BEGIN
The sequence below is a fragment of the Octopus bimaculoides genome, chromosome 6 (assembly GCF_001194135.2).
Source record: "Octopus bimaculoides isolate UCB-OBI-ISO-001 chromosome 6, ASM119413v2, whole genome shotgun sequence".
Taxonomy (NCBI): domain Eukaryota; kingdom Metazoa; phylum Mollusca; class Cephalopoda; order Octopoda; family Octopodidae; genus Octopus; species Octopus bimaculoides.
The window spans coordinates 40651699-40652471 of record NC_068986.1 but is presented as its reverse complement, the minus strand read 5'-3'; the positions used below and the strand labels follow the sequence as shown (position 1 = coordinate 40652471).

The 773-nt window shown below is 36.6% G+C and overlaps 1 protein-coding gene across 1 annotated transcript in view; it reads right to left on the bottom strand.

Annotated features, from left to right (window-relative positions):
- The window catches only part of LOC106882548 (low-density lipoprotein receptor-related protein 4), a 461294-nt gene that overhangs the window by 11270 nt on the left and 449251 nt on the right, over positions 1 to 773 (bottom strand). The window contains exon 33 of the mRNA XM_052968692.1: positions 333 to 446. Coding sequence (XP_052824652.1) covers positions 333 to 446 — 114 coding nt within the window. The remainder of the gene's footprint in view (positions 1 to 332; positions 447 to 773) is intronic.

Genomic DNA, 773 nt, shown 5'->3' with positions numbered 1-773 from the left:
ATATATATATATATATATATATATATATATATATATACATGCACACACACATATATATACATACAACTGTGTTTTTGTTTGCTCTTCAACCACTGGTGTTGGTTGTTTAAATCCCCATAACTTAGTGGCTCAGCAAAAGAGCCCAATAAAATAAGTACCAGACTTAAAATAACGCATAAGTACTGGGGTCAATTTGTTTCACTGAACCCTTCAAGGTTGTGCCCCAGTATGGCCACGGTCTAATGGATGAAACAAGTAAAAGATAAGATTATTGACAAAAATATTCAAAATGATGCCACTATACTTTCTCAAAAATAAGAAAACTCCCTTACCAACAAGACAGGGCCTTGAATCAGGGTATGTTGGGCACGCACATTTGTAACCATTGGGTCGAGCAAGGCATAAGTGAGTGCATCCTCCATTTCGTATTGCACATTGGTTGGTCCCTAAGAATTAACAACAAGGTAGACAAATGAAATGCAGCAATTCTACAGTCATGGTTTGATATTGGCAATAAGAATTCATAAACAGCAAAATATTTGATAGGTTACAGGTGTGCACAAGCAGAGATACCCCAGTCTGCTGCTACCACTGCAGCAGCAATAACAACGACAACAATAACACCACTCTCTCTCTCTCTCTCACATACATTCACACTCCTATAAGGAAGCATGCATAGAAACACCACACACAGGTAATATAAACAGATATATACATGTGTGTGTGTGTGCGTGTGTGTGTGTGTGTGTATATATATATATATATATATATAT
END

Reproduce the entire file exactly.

The sequence below is a fragment of the Octopus bimaculoides genome, chromosome 6 (assembly GCF_001194135.2).
Source record: "Octopus bimaculoides isolate UCB-OBI-ISO-001 chromosome 6, ASM119413v2, whole genome shotgun sequence".
Taxonomy (NCBI): domain Eukaryota; kingdom Metazoa; phylum Mollusca; class Cephalopoda; order Octopoda; family Octopodidae; genus Octopus; species Octopus bimaculoides.
The window spans coordinates 40651699-40652471 of record NC_068986.1 but is presented as its reverse complement, the minus strand read 5'-3'; the positions used below and the strand labels follow the sequence as shown (position 1 = coordinate 40652471).

The 773-nt window shown below is 36.6% G+C and overlaps 1 protein-coding gene across 1 annotated transcript in view; it reads right to left on the bottom strand.

Annotated features, from left to right (window-relative positions):
- The window catches only part of LOC106882548 (low-density lipoprotein receptor-related protein 4), a 461294-nt gene that overhangs the window by 11270 nt on the left and 449251 nt on the right, over positions 1 to 773 (bottom strand). The window contains exon 33 of the mRNA XM_052968692.1: positions 333 to 446. Coding sequence (XP_052824652.1) covers positions 333 to 446 — 114 coding nt within the window. The remainder of the gene's footprint in view (positions 1 to 332; positions 447 to 773) is intronic.

Genomic DNA, 773 nt, shown 5'->3' with positions numbered 1-773 from the left:
ATATATATATATATATATATATATATATATATATATACATGCACACACACATATATATACATACAACTGTGTTTTTGTTTGCTCTTCAACCACTGGTGTTGGTTGTTTAAATCCCCATAACTTAGTGGCTCAGCAAAAGAGCCCAATAAAATAAGTACCAGACTTAAAATAACGCATAAGTACTGGGGTCAATTTGTTTCACTGAACCCTTCAAGGTTGTGCCCCAGTATGGCCACGGTCTAATGGATGAAACAAGTAAAAGATAAGATTATTGACAAAAATATTCAAAATGATGCCACTATACTTTCTCAAAAATAAGAAAACTCCCTTACCAACAAGACAGGGCCTTGAATCAGGGTATGTTGGGCACGCACATTTGTAACCATTGGGTCGAGCAAGGCATAAGTGAGTGCATCCTCCATTTCGTATTGCACATTGGTTGGTCCCTAAGAATTAACAACAAGGTAGACAAATGAAATGCAGCAATTCTACAGTCATGGTTTGATATTGGCAATAAGAATTCATAAACAGCAAAATATTTGATAGGTTACAGGTGTGCACAAGCAGAGATACCCCAGTCTGCTGCTACCACTGCAGCAGCAATAACAACGACAACAATAACACCACTCTCTCTCTCTCTCTCACATACATTCACACTCCTATAAGGAAGCATGCATAGAAACACCACACACAGGTAATATAAACAGATATATACATGTGTGTGTGTGTGCGTGTGTGTGTGTGTGTGTATATATATATATATATATATATAT